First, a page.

We measure our work against others for style and resonance. Does it have the same tonal quality as so-and-so? Does it look too much like her work or is it more of a collection of watered down copies of that other guy’s work? The struggle is real. In photography, it can become extremely easy to copy a technique, style, and genre approach. Too easy, but that will not change at this point.
Our next phase is when we get personally frustrated by making photographs that are derivative or copies and we start to stretch for our own vision. A style that ties all of our work together – and while technique and reason are always a hugely important part of it, the reality is that this last phase is all about choices.
The technique we have down. The subject matter we know. The presentation is second nature… NOW we have to use all we know to begin to develop a body of work that makes all of the images tie together into our own vision.
Some photographers think I mean that your work has to be 100% unique, and that is not it at all. It has to be 100% authentically YOU. If your work resembles someone else’s work, but it 100% authentically yours, that is fine. There are many landscape shooters who have the same subject and similar style… but many of them will approach the same subject with a slightly different perspective, or point of view.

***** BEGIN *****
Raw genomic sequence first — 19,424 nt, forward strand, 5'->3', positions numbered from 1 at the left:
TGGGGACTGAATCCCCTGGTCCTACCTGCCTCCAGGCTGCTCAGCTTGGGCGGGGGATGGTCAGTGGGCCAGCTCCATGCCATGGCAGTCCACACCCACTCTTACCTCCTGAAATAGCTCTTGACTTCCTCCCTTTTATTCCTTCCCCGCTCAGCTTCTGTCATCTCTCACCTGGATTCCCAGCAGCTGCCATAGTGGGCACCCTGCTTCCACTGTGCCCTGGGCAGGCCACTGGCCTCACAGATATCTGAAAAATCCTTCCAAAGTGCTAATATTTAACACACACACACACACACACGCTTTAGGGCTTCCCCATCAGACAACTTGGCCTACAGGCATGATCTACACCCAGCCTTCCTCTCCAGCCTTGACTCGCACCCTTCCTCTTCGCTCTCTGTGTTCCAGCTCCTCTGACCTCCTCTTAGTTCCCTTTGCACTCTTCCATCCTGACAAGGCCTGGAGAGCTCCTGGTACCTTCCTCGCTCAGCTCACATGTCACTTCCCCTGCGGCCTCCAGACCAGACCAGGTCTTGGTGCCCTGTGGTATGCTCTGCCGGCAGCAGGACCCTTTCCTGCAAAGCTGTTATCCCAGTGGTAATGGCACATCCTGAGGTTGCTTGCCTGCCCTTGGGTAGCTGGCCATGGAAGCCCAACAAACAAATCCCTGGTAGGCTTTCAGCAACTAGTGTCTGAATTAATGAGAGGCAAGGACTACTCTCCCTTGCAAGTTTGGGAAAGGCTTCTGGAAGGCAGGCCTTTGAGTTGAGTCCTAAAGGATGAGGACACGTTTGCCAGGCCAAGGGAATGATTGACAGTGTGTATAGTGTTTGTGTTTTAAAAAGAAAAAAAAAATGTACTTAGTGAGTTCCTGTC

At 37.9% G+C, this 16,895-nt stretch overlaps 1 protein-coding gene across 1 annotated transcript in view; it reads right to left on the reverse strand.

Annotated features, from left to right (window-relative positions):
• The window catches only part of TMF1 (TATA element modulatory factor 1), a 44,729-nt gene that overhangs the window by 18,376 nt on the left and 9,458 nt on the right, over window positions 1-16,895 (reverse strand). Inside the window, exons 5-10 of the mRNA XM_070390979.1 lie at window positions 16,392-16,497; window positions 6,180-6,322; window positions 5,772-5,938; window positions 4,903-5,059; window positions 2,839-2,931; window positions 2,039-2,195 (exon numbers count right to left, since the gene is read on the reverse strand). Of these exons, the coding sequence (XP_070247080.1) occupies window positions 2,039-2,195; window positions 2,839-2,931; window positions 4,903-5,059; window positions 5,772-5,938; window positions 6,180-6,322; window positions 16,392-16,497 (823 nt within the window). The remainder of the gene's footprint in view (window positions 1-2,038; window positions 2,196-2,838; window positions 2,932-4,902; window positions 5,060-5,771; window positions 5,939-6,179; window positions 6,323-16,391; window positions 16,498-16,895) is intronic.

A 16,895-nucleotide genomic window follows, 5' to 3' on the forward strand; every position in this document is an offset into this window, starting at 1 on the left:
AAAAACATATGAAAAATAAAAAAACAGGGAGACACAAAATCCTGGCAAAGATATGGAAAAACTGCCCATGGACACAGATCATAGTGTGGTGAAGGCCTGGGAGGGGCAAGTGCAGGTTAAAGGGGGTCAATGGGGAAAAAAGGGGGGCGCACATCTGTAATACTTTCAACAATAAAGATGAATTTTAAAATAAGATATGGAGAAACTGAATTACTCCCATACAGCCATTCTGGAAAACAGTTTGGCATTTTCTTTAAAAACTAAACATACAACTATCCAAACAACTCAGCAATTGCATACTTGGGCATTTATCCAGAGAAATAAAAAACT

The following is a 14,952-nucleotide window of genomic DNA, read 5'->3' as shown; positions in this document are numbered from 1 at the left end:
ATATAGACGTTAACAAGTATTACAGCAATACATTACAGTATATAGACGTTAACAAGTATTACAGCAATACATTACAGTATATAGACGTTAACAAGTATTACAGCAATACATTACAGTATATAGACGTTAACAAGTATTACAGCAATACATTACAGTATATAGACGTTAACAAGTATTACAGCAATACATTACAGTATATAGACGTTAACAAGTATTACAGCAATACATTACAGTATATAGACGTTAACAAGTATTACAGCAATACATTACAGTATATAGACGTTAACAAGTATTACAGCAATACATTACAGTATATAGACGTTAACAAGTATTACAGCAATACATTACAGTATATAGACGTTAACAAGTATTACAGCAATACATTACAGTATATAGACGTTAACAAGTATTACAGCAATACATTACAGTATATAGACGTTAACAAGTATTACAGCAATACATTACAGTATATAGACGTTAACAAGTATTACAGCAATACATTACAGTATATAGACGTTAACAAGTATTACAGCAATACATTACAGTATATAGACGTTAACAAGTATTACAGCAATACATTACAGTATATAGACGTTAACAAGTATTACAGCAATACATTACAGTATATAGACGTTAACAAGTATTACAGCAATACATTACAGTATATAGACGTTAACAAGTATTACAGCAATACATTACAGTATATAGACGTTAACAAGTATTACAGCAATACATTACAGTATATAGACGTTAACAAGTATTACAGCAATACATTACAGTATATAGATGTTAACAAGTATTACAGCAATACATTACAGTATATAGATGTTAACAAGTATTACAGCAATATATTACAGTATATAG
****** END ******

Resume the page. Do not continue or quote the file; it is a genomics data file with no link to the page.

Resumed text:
The similarities are not important, the difference is.
I usually quote the great jazz trumpet player Clark Terry:
“Imitate. Assimilate. Innovate.”
The three parts of the process synthesized down into three simple words. However, each word is nearly a book into itself on the process of learning an art.
How many hours will it take? I don’t know. You don’t know, nor should you think about it in that macro-managed sort of way. To do so puts a hierarchy on the irrelevant aspect of time. It is not about the hours… it’s not about the number of photographs you take.
It is about the process… and these processes can take different amounts of time for different people. Some will find the technical part to be a piece of cake while others will struggle with it. The technical strugglers may find the second part of the process – assimilate – to be easy while the tech-minded struggle.
You are you. You are uniquely you. Your approach will be done the way you want it to be done.
And to add to the fun… heh… much of these different phases overlap each other. We are constantly working on technical even as we are producing a unique body of work in our own style.
Do not worry about the 10,000 hours or 10,000 photo rules. They aren’t rules, but more a set of guidelines to remind you that nothing will make you better than a focus on doing the work, having the work evaluated, and doing more work.
— Don Giannatti is a Photographer, writer, and avid motorcyclist. Currently, he is working with a wonderful group of students at www.project52prosystem.com and helping them transition into full or part-time commercial photography. He has owned studios in Phoenix, LA, Chicago, and New York. He is busy writing a book of images and fiction from this past summer’s motorcycle ride through the smoke of the wildfires out west.